A successful organisation should have the base ingredients for innovation – intelligent, energetic and motivated people. The organisation then has a choice, empower or constrain. The type of person I’m referring to will know more about your organisation than you do. They are not constrained by your paradigms and importantly, they can see what is missing. I recall taking over a business unit and being surprised at how overgrown the grounds were. The unit was responsible, among other things, for the inculcation and acculturation of new people to the organisation and professionalism was one of our values. The good people employed in the unit had not noticed because the weeds, a poignant metaphor for our organisational constraints, were insidious. We normalise the abnormal. Organisations must exploit the freedom from constraints of the newest members.
‘Start with a cage containing five apes…
In the cage, hang a banana on a piece of string and put stairs under it. Before long, an ape will go to the stairs and start to climb towards the banana. As soon as he touches the stairs, spray all the apes with cold water. After a while, another ape makes an attempt with the same result – all the apes are sprayed with cold water. This continues through several more attempts.
Pretty soon, when another ape tries to climb the stairs, the other apes all try to prevent it. Now turn off the cold water. Remove one ape from the cage and replace it with a new one. The new ape sees the banana and wants to climb the stairs. To his horror, all of the apes attack him. After another attempt and attack, he knows that if he tries to climb the stairs, he will be assaulted.
Next, remove another of the five original apes and replace it with a new ape. The newcomer goes to the stairs and is attacked. The previous newcomer takes part in the punishment with enthusiasm. Again replace a third ape with a new one. The new one makes to the stairs and is attacked as well. Tow of the four apes that beat him have no idea why they were not permitted to climb the stairs, or why they are participating in the beating of the newest ape.
After replacing the fourth and fifth original apes, all the apes that were sprayed with cold water have been replaced. Nevertheless, no ape ever again approaches the stairs. Why not? Because that’s the way they’ve always done it and that’s the way it’s always been around here.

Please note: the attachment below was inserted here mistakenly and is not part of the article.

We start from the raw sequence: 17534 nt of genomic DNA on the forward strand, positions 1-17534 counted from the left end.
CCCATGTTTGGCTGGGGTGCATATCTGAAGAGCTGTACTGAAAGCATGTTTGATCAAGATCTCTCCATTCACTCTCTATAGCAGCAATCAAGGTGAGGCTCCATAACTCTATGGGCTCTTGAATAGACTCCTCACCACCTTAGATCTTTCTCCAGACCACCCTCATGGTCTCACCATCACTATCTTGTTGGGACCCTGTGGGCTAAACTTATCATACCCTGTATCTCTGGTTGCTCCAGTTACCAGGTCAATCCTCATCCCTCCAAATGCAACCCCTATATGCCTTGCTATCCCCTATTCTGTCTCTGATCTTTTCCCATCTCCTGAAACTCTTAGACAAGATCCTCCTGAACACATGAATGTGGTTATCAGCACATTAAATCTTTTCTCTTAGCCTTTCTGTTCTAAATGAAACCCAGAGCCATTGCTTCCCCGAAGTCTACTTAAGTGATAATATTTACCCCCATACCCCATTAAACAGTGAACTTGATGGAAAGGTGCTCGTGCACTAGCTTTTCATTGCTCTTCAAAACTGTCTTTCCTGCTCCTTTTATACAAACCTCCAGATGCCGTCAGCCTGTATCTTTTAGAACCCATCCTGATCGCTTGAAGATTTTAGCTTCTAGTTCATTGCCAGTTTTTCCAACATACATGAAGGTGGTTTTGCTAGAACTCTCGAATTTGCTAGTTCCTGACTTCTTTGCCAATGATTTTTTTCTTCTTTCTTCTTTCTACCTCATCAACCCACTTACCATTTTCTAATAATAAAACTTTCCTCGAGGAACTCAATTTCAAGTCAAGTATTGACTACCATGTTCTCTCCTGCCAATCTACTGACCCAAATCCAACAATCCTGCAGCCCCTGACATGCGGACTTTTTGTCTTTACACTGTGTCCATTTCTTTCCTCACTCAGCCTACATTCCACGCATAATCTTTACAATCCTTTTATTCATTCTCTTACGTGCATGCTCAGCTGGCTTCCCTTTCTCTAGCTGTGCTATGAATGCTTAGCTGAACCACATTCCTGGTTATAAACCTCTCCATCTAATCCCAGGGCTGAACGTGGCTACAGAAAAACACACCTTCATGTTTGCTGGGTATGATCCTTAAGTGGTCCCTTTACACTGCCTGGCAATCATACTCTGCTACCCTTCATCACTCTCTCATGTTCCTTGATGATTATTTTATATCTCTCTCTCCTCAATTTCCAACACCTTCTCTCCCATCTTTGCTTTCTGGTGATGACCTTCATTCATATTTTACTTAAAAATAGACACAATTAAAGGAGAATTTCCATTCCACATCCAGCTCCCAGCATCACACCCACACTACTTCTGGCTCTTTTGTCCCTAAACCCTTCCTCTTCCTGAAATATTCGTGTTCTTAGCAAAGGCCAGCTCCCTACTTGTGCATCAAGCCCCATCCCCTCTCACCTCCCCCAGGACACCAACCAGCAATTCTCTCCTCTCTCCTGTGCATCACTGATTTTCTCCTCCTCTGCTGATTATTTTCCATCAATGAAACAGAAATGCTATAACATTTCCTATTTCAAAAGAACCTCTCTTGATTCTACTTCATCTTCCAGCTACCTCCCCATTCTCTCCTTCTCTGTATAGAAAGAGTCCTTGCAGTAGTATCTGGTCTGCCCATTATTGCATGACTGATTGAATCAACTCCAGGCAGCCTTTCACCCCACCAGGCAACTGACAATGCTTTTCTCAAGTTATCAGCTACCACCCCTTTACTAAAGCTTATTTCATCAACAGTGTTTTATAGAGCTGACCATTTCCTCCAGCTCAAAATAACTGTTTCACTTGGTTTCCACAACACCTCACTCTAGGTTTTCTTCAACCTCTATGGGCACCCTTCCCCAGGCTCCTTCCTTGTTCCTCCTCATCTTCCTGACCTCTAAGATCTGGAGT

And that is how policy begins…’ (unknown).
The problem is many great, arguably million dollar, ideas do not come to fruition because they are lost in the organisation somewhere between the idea generator and the decision maker.
The choice to innovate or not is often dramatically expressed through the phrase innovate or die. To be truly successful an organisation must bust open the organisational barriers to innovation. Failure can result if the million dollar idea is stopped without full consideration before it gets off the ground. The key to successful innovative practice is to provide every individual within the organisation a vehicle to proactively and constructively develop new ideas. The utilisation of an online application can have a profound impact on innovation.
During a recent case study, I was fortunate enough to view an innovation system being run in a traditional, high-tech organisation with a requirement to maintain the highest levels of process control and safety controls. The approach was very effective and surprisingly simple.
The organisation conducted induction training for every new individual where the strategic plan and innovation’s role in it were explained. Additionally, as part of the programme each individual was required to learn a written communication construct through a practical exercise. The practical exercise was based on innovation and each individual was required to document their idea for improvement.
The organisation runs an online desktop application where innovative ideas can be submitted by any individual at any time. Ideas submitted are managed through a process by a small independent innovation oversight group. The result of the system is that no idea is arbitrarily stopped without full exploration. All ideas are captured in a open system that can be viewed by any member at any time and consequently cannot be dismissed without robust discussion and formal documentation. The throw away catch phrase “that’ll never work” is disarmed. While the organisation had a few hundred “ideas” logged in the system and many success stories, one idea alone (introduction of a test set saving $400,000 per unit tested) would have fully funded the system for ten years. The poignant point, highlighting the power of the online application, with reference to the example is that it was initiated on the shop floor.
The introduction of a simple innovation support system can have a profound impact on an organisation's innovative practice.
The introduction of a formalised innovation system empowers individuals to innovate and allows the organisation to “see the woods for the trees”. The online application is introduced during induction training and all individuals who are new to the organisation are taught how to operate it. The system has a self-fulfilling effect. Innovation breeds innovation. A culture of “no idea is a bad idea” quickly develops, and as the system is open members begin corroborating in relay fashion to create innovative solutions to existing problems or introduce new ideas. There is no initial gate or filtering mechanism at department level and therefore individuals are free to commit their idea to the system. No idea is prematurely terminated.
How do you truly enable innovation - keep it simple stupid. I consider there are two primary enablers – leadership and the provision of knowledge to empower the individual, and operation of an innovation support system (impartial oversight group and online application). See figure 1.